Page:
LAKE MARY, Fla. — The school shooting in Uvalde, Texas, brings back memories of the Parkland school massacre for many in Florida.

What You Need To Know

  • Florida enacted gun safety measures following the Parkland massacre in 2018

  • Texas has raised the minimum age to 21 to buy a handgun

  • The suspect in Tuesday’s deadly Uvalde school shooting purchased his rifle legally

The bulk of Florida’s gun safety measures passed in the months following the 2018 shooting at Marjory Stoneman Douglas High School. They include raising the minimum age for purchasing firearms to 21, creating a school guardian program and developing risk protection orders

Speaking to Spectrum News Wednesday, Max Schachter — whose son Alex was one of the 17 students killed in the Parkland attack — said every time he sees another mass shooting, it makes him feel like a victim all over again.

"It is really hard to relive this again, all over again," he said. "Every time my phone is ringing off the hook with (people) wanting to interview me, and I feel bad, because it is important to get the story out there because nobody cares about it. Nobody thinks it is going to happen to them."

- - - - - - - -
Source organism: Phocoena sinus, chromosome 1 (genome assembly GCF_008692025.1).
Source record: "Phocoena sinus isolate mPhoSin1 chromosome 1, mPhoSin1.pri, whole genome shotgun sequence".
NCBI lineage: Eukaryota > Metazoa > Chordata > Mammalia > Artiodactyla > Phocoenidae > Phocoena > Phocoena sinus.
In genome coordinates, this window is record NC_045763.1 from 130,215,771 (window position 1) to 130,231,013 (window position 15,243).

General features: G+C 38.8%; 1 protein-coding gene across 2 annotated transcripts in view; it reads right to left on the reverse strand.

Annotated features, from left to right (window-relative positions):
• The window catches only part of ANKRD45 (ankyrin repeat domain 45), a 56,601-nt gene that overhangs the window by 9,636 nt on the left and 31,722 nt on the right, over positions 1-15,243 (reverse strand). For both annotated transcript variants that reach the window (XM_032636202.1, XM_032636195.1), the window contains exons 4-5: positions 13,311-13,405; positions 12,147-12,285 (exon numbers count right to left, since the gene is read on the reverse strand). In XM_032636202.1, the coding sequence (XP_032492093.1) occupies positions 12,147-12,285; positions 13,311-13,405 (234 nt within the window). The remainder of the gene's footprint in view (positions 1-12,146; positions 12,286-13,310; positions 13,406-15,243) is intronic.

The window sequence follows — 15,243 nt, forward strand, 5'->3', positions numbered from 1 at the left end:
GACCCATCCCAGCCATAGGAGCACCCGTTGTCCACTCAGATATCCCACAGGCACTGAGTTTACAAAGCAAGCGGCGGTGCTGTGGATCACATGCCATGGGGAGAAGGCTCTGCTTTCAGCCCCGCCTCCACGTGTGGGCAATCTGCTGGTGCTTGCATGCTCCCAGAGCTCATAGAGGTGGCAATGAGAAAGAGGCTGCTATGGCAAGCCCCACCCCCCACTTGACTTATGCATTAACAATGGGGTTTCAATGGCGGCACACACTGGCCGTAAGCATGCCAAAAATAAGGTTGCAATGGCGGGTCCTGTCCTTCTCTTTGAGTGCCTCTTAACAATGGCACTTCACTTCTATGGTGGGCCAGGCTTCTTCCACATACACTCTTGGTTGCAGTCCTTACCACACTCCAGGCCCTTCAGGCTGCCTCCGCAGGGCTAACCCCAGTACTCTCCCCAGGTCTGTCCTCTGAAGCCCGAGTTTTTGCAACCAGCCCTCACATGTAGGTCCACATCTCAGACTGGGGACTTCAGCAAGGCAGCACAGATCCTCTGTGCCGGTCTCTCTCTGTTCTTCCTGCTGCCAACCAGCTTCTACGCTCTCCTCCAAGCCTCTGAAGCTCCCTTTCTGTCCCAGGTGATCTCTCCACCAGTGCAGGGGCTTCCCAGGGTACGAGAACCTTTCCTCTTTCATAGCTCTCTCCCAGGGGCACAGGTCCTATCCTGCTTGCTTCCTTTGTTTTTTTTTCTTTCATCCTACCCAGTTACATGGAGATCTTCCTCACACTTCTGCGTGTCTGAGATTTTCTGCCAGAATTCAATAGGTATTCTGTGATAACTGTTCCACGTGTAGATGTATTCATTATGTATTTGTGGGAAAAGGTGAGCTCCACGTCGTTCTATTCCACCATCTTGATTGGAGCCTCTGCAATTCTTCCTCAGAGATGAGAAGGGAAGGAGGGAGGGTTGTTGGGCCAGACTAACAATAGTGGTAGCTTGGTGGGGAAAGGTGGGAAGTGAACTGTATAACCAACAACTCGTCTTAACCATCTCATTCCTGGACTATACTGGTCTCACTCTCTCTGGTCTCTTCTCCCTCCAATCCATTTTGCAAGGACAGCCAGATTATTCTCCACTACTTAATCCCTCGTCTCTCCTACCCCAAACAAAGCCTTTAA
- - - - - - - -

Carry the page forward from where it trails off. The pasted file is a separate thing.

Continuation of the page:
Florida firearm law expert Chuck Hughes with Katz & Phillips, P.A., known as The Firearm Firm, says the risk protection orders enacted in Florida are a type of red flag law that are supposed to help prevent these kinds of attacks.

“It does help with regarding those certain cases where maybe this person doesn’t need to have firearms for whatever particular issue they may be dealing with at that time,” he said.

After the Parkland shooting, Florida also banned bump stocks and the federal government followed suit.

In Texas, lawmakers made 21 the minimum age to purchase a handgun. Other firearms can be purchased at 18.

Experts say the suspected gunman in Tuesday’s shooting could buy his rifle legally when he turned 18. 

In Texas, only gun dealers with a federal firearms license require background checks, not private sellers. It’s unclear whether the suspect went to a dealer requiring background checks, but if he did, Texas gun law expert Richard Hayes said the check would have come out clean given the information currently available to the public.

“The suspect in this case had zero criminal history, had no gang affiliations,” Hayes said. 

Even with the laws that have passed in Florida since the Parkland massacre, and other mass school shootings, Schachter said it is not nearly enough. 

"You've got gridlock, partisan politics," he said. "Nobody will pass any other party's bills and we continue to get shot and killed and they do nothing."